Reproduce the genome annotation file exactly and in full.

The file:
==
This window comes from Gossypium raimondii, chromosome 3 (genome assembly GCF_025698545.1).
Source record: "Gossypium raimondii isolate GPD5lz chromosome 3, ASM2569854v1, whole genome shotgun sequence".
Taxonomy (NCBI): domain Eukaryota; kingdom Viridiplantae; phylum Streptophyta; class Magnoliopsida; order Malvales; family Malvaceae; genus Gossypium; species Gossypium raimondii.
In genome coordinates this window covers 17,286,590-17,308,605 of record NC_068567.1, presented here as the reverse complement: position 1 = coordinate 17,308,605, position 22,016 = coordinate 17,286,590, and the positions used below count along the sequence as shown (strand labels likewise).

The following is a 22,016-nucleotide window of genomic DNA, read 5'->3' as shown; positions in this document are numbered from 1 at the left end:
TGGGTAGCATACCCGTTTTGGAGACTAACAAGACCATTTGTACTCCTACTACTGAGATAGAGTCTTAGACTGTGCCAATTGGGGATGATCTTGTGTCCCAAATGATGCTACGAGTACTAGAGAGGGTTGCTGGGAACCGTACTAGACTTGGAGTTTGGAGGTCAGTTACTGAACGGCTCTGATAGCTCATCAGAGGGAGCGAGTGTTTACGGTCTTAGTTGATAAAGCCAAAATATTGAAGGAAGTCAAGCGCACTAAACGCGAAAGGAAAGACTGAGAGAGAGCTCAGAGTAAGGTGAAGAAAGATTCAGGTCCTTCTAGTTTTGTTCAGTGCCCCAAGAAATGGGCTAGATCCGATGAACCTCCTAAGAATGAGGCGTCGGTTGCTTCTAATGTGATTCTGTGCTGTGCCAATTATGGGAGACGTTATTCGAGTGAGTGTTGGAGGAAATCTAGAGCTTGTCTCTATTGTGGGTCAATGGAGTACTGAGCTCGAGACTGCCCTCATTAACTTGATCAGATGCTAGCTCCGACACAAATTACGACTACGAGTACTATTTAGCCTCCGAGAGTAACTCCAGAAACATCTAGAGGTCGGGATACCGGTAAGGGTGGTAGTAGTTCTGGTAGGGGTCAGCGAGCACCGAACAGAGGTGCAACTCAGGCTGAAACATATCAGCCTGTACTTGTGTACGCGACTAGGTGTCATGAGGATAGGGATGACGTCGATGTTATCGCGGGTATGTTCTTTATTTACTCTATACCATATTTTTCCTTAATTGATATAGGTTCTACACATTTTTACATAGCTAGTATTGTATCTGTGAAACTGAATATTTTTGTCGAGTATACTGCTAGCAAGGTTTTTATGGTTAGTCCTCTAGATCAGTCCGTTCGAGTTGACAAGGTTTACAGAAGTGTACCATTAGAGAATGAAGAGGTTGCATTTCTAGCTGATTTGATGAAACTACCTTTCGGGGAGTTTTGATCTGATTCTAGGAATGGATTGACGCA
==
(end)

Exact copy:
This window comes from Gossypium raimondii, chromosome 3 (genome assembly GCF_025698545.1).
Source record: "Gossypium raimondii isolate GPD5lz chromosome 3, ASM2569854v1, whole genome shotgun sequence".
Taxonomy (NCBI): domain Eukaryota; kingdom Viridiplantae; phylum Streptophyta; class Magnoliopsida; order Malvales; family Malvaceae; genus Gossypium; species Gossypium raimondii.
In genome coordinates this window covers 17,286,590-17,308,605 of record NC_068567.1, presented here as the reverse complement: position 1 = coordinate 17,308,605, position 22,016 = coordinate 17,286,590, and the positions used below count along the sequence as shown (strand labels likewise).

The following is a 22,016-nucleotide window of genomic DNA, read 5'->3' as shown; positions in this document are numbered from 1 at the left end:
TGGGTAGCATACCCGTTTTGGAGACTAACAAGACCATTTGTACTCCTACTACTGAGATAGAGTCTTAGACTGTGCCAATTGGGGATGATCTTGTGTCCCAAATGATGCTACGAGTACTAGAGAGGGTTGCTGGGAACCGTACTAGACTTGGAGTTTGGAGGTCAGTTACTGAACGGCTCTGATAGCTCATCAGAGGGAGCGAGTGTTTACGGTCTTAGTTGATAAAGCCAAAATATTGAAGGAAGTCAAGCGCACTAAACGCGAAAGGAAAGACTGAGAGAGAGCTCAGAGTAAGGTGAAGAAAGATTCAGGTCCTTCTAGTTTTGTTCAGTGCCCCAAGAAATGGGCTAGATCCGATGAACCTCCTAAGAATGAGGCGTCGGTTGCTTCTAATGTGATTCTGTGCTGTGCCAATTATGGGAGACGTTATTCGAGTGAGTGTTGGAGGAAATCTAGAGCTTGTCTCTATTGTGGGTCAATGGAGTACTGAGCTCGAGACTGCCCTCATTAACTTGATCAGATGCTAGCTCCGACACAAATTACGACTACGAGTACTATTTAGCCTCCGAGAGTAACTCCAGAAACATCTAGAGGTCGGGATACCGGTAAGGGTGGTAGTAGTTCTGGTAGGGGTCAGCGAGCACCGAACAGAGGTGCAACTCAGGCTGAAACATATCAGCCTGTACTTGTGTACGCGACTAGGTGTCATGAGGATAGGGATGACGTCGATGTTATCGCGGGTATGTTCTTTATTTACTCTATACCATATTTTTCCTTAATTGATATAGGTTCTACACATTTTTACATAGCTAGTATTGTATCTGTGAAACTGAATATTTTTGTCGAGTATACTGCTAGCAAGGTTTTTATGGTTAGTCCTCTAGATCAGTCCGTTCGAGTTGACAAGGTTTACAGAAGTGTACCATTAGAGAATGAAGAGGTTGCATTTCTAGCTGATTTGATGAAACTACCTTTCGGGGAGTTTTGATCTGATTCTAGGAATGGATTGACGCA